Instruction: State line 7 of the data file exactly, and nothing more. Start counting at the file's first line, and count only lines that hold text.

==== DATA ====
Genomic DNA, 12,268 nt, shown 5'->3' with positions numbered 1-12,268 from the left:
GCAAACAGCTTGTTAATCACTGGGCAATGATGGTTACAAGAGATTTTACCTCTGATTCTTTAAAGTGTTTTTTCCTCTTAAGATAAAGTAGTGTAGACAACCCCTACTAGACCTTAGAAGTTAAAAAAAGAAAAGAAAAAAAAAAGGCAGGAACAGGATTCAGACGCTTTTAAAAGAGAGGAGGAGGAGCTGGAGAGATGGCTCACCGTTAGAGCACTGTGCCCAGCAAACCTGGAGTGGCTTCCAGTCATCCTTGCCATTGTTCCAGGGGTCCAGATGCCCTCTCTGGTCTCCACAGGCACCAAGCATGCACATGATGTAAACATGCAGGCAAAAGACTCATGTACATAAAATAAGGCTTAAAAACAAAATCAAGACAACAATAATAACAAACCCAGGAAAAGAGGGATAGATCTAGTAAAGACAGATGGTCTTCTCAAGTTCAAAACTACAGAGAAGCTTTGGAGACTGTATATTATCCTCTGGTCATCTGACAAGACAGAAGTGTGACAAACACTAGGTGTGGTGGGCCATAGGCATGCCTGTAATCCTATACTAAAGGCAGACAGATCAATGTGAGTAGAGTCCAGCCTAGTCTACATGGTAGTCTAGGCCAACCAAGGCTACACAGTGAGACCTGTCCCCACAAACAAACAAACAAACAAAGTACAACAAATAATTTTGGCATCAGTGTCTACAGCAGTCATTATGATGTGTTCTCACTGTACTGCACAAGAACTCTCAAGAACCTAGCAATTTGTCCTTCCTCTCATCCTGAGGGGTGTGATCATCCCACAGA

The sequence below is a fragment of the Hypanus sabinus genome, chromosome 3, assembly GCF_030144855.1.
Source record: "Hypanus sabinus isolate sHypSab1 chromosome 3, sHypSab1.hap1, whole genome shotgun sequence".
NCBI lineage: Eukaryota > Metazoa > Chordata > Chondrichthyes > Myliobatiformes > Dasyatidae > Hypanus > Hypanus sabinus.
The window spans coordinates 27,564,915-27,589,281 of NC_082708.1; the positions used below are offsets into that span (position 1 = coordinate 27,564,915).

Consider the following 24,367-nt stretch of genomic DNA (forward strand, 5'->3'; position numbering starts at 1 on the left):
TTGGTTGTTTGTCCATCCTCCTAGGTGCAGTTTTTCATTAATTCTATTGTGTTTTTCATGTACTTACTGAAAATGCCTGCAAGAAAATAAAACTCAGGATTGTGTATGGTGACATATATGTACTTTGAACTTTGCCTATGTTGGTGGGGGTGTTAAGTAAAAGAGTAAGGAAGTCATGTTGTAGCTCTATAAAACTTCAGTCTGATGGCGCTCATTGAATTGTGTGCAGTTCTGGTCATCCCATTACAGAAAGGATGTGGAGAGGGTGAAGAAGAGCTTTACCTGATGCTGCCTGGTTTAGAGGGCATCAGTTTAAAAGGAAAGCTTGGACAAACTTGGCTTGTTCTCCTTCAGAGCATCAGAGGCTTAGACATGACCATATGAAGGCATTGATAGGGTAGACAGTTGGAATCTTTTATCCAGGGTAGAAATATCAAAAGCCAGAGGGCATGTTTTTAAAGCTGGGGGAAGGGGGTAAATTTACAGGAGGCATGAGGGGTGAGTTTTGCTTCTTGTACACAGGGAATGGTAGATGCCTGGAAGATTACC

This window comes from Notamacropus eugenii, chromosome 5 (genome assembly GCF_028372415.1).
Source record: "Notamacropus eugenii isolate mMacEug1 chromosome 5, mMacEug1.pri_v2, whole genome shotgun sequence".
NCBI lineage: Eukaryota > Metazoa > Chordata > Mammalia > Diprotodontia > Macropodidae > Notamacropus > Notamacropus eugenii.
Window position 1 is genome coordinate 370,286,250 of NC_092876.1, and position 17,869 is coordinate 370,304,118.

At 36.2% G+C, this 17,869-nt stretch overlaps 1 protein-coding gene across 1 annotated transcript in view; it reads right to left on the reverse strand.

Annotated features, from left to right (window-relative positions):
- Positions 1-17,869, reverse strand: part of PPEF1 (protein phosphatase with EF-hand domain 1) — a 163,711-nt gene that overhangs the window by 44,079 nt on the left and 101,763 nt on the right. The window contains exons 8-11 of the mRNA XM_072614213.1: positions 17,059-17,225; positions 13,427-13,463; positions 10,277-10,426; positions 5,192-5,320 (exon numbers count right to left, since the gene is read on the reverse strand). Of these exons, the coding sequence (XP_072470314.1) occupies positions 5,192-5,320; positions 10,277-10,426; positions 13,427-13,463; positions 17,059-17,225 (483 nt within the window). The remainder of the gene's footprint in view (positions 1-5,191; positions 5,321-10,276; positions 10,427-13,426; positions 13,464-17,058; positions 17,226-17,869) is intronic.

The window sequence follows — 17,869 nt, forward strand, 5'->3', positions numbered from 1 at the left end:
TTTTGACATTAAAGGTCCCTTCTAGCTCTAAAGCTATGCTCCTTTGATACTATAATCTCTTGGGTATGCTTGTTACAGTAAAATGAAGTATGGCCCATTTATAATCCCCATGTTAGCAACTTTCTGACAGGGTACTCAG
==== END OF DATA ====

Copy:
Consider the following 24,367-nt stretch of genomic DNA (forward strand, 5'->3'; position numbering starts at 1 on the left):